Everyone wants to be innovative, though few people actually achieve innovation. Frankly, in today’s world of higher education, few institutions are capable of flexibility, much less innovation.
The juxtaposition is that our “customers” — the companies which hire our students — are constantly innovating.
That is particularly true for companies involved in manufacturing, in which innovation is essential not only for growth, but for survival. At the same time, the ability to innovate boils down to a company being able to employ a workforce capable of executing and carrying out innovative ideas. A talented workforce makes up a company’s frontlines in the battle to survive and prosper.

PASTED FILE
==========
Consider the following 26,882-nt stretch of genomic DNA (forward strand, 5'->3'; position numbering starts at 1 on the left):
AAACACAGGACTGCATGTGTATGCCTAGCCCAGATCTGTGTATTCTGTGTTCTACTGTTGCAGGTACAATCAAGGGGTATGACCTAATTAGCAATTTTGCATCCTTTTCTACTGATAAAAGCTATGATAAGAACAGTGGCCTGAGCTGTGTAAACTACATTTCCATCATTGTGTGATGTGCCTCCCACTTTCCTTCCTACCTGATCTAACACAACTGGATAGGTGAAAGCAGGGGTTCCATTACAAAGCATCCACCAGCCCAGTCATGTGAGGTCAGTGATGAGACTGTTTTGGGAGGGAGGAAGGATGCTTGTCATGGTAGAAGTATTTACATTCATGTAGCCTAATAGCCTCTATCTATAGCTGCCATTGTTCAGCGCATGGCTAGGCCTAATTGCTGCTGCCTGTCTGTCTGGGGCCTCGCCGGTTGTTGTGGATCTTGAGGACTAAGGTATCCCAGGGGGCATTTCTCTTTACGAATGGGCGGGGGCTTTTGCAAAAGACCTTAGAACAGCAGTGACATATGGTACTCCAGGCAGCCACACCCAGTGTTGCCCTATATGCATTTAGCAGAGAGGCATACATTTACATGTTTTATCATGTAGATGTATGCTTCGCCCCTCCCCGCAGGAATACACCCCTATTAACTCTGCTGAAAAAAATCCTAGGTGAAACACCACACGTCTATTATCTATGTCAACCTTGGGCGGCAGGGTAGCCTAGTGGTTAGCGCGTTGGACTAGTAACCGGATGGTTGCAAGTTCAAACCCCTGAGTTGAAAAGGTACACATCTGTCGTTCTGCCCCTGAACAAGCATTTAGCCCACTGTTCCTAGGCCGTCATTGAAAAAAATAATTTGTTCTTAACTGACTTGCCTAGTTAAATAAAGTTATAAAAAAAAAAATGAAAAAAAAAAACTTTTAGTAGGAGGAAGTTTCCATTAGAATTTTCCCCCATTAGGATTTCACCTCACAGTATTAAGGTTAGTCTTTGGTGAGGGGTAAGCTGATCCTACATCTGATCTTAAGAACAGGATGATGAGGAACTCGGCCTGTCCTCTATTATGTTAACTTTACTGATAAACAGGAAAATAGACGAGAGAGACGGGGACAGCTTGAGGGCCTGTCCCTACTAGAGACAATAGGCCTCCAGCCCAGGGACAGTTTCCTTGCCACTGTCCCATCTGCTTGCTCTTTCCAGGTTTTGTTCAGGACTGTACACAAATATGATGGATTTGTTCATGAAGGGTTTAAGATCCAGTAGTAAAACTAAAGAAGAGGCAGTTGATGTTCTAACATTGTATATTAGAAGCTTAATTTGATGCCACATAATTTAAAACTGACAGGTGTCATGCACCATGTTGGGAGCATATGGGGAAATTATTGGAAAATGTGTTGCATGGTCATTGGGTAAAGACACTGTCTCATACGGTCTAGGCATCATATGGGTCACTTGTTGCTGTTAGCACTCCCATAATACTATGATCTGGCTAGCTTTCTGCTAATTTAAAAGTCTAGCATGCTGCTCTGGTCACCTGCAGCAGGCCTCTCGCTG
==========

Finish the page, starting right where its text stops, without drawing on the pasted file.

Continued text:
It is no secret that providing a continual pipeline of qualified new workers to companies is a challenge. More, most companies look to their local community residents to fill these roles, as they should. These workers are longtime members of the communities, they raise their families there, and, yes, the workers typically go to school in that community.
Most of the workers are not graduates of four-year universities. Instead, they earn degrees and certificates from local two-year colleges. In that light, it’s not unreasonable to suggest that any community with a vibrant manufacturing sector should have an equally vibrant community college system. <Read more.>